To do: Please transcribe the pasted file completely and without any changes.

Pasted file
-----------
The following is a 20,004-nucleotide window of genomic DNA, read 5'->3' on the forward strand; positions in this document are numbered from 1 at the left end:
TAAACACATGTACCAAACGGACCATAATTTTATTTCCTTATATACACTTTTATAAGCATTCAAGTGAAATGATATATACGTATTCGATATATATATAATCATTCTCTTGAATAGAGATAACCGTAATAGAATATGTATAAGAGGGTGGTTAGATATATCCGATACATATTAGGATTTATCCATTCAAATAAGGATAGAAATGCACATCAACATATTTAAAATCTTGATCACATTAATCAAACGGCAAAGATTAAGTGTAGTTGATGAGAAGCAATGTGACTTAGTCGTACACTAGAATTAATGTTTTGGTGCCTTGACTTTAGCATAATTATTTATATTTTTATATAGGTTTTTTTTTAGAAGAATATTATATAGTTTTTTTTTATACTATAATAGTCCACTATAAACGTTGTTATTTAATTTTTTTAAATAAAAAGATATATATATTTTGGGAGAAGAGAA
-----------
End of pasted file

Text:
The following is a 20,004-nucleotide window of genomic DNA, read 5'->3' on the forward strand; positions in this document are numbered from 1 at the left end:
TAAACACATGTACCAAACGGACCATAATTTTATTTCCTTATATACACTTTTATAAGCATTCAAGTGAAATGATATATACGTATTCGATATATATATAATCATTCTCTTGAATAGAGATAACCGTAATAGAATATGTATAAGAGGGTGGTTAGATATATCCGATACATATTAGGATTTATCCATTCAAATAAGGATAGAAATGCACATCAACATATTTAAAATCTTGATCACATTAATCAAACGGCAAAGATTAAGTGTAGTTGATGAGAAGCAATGTGACTTAGTCGTACACTAGAATTAATGTTTTGGTGCCTTGACTTTAGCATAATTATTTATATTTTTATATAGGTTTTTTTTTAGAAGAATATTATATAGTTTTTTTTTATACTATAATAGTCCACTATAAACGTTGTTATTTAATTTTTTTAAATAAAAAGATATATATATTTTGGGAGAAGAGAA